The data presented here comprises –as far as we were able to determine– the first ever physiologic account of vocal fold activity in a didgeridoo player observed with help of trans-nasal endoscopy. Our focus was to reveal the work of the vocal folds and of the supraglottic posturing of the glottis for 1) ventilatory, and 2) phonatory activity during playing.

Keywords: glottis, vocal folds, vocalization, ventilation, didgeridoo, circular breathing

1. INTRODUCTION

Playing a didgeridoo – an Australian aborigine musical instrument (also called yidaki, artawirr, djibolu, kurmur, martba, etc,depending on the many tribal languages of the Aboriginal people in Australia) is a reed-less wooden wind instrument. Its elongated construction limits the frequency of its acoustic output to approximately 60-100 Hz, range. The output is produced by lip vibration coupled with the player’s vocal tract configurations. This primary tone or drone is then modulated by conscious manipulations of the player’s lip vibration patterns, tongue positioning and vocalizations. Additionally, the output is passively modulated by the intrinsic characteristics of the didgeridoo tube. Typically, the tube is made of a hollowed-out eucalyptus branch, measuring on the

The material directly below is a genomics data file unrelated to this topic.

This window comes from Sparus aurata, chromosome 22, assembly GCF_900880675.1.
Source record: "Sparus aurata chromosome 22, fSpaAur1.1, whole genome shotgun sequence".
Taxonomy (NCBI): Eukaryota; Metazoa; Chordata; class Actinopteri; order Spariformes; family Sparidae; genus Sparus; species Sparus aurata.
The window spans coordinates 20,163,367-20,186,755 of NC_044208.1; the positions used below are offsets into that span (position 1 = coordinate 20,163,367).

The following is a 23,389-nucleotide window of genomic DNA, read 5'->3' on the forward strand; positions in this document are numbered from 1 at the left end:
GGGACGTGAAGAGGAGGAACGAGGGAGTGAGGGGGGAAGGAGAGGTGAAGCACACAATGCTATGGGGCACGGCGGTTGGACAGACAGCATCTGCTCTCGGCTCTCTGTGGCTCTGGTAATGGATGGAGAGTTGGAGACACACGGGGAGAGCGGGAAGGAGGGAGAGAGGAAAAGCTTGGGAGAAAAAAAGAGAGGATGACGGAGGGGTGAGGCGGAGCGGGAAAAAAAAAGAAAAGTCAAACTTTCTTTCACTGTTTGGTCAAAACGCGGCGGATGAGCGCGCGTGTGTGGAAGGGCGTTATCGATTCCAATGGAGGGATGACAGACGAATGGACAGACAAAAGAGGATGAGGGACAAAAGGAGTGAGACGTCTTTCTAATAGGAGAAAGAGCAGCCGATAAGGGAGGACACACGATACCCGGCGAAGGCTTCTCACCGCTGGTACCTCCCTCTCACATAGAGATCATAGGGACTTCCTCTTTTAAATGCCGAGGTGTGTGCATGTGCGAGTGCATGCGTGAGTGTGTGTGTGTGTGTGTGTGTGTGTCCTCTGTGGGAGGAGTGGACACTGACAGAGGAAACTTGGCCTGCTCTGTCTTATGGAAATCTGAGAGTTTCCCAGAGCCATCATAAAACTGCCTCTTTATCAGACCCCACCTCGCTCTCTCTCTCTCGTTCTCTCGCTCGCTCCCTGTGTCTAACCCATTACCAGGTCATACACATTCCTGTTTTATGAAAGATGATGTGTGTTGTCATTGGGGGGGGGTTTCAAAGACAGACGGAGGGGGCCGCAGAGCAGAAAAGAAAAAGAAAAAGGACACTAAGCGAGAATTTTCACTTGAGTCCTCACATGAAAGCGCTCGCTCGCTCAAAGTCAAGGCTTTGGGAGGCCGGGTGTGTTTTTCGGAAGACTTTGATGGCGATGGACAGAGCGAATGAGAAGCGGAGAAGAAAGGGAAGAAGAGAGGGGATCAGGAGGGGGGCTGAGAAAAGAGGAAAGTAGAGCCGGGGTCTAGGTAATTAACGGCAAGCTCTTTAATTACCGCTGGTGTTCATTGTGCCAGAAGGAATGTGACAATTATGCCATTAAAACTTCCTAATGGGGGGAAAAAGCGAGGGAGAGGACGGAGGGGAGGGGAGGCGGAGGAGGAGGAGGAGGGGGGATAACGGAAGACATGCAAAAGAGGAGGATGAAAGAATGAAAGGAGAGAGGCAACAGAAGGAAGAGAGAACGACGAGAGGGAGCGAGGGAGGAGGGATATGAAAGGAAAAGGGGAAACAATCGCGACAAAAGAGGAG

average 155 cm in length with a conical cross-section diameter ranging from 30 mm at the proximal end up to 120 mm distally. The player places the mouth at the proximal end of the tube (Figure 1) exhaling into it in circular breathing fashion.